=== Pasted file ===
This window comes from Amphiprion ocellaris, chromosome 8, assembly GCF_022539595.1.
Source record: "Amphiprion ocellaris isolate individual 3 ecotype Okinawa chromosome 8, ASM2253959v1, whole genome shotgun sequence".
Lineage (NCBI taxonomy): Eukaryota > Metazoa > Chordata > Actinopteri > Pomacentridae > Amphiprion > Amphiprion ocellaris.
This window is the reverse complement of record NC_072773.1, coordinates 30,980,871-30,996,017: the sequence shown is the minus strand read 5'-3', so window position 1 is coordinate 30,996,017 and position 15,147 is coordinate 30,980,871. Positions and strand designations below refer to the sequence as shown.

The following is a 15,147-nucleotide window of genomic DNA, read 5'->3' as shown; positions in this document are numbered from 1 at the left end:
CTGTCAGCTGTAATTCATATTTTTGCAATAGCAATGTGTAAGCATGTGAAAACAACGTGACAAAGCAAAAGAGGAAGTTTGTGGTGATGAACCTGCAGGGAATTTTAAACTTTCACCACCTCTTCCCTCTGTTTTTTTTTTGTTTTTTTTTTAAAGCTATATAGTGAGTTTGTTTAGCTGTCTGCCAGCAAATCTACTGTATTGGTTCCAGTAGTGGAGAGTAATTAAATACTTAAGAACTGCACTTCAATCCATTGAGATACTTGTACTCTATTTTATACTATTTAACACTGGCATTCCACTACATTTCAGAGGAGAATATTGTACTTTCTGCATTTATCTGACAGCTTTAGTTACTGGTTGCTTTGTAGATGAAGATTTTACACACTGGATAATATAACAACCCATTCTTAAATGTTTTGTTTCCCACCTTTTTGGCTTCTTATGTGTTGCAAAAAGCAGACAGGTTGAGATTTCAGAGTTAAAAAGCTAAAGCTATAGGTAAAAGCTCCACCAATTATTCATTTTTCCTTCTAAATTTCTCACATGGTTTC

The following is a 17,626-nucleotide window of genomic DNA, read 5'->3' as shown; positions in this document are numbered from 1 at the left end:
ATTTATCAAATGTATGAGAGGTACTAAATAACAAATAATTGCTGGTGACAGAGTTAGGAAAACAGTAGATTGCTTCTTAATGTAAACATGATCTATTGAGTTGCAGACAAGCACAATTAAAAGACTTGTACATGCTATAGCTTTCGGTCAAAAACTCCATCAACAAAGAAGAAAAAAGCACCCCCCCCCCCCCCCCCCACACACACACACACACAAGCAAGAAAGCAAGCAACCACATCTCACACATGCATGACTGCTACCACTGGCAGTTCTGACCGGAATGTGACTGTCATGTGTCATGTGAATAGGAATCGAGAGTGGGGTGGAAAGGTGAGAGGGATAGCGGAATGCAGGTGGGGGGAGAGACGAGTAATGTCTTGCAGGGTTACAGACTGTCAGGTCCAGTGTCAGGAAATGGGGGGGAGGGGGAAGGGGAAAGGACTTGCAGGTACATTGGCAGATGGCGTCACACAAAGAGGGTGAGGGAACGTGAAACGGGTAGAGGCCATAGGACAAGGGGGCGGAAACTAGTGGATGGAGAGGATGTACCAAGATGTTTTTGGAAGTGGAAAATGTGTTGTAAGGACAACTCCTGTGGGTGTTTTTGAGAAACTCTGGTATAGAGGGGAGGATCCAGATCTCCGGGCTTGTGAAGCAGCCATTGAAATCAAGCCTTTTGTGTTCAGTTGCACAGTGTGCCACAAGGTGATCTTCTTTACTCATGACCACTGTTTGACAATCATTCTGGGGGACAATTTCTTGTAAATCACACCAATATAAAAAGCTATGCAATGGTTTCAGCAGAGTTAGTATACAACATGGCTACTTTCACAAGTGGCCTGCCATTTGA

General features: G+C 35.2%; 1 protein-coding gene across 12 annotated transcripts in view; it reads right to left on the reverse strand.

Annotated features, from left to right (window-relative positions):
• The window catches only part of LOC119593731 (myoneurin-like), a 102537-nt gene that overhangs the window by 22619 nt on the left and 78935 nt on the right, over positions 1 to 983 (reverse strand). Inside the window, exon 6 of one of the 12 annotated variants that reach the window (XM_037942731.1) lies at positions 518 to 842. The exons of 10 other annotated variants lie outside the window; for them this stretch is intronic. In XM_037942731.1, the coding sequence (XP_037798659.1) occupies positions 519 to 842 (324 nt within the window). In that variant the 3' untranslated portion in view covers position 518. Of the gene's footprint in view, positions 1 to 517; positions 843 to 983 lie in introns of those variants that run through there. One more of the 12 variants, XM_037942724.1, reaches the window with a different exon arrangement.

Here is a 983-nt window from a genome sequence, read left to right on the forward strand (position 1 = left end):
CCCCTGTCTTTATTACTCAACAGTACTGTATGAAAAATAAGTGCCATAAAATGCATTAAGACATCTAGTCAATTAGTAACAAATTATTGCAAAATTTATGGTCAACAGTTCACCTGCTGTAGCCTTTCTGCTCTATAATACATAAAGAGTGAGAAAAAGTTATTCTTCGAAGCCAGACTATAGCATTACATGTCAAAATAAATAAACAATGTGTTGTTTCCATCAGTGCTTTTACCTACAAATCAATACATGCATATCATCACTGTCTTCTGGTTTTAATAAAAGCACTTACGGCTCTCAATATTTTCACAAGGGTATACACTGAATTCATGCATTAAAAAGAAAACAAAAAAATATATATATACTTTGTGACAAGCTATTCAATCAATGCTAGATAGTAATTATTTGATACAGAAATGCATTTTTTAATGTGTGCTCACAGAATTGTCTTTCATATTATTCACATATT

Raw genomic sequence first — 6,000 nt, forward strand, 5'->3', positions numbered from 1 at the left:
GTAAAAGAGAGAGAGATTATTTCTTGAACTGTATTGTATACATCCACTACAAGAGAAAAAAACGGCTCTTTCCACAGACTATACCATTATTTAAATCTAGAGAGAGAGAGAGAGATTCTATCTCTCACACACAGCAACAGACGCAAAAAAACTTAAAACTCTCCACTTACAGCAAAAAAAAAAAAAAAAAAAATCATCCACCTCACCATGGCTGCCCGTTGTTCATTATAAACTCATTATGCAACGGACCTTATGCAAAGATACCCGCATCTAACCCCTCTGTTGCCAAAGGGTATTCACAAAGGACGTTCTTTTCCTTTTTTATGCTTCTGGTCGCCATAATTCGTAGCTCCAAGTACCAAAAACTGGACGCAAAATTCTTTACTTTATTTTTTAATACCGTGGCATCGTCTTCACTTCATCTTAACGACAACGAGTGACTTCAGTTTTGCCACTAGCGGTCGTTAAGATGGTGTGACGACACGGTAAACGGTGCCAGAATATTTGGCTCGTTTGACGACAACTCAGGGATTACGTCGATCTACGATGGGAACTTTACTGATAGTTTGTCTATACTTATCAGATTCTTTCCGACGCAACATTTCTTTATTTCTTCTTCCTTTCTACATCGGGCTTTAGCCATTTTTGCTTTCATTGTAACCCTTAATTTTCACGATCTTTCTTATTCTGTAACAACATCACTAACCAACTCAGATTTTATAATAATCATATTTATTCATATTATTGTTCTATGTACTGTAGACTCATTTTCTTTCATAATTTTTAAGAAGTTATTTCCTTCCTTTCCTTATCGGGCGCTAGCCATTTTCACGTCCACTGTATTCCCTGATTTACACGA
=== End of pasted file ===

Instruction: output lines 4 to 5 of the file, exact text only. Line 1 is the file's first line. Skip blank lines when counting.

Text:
This window is the reverse complement of record NC_072773.1, coordinates 30,980,871-30,996,017: the sequence shown is the minus strand read 5'-3', so window position 1 is coordinate 30,996,017 and position 15,147 is coordinate 30,980,871. Positions and strand designations below refer to the sequence as shown.

The following is a 15,147-nucleotide window of genomic DNA, read 5'->3' as shown; positions in this document are numbered from 1 at the left end: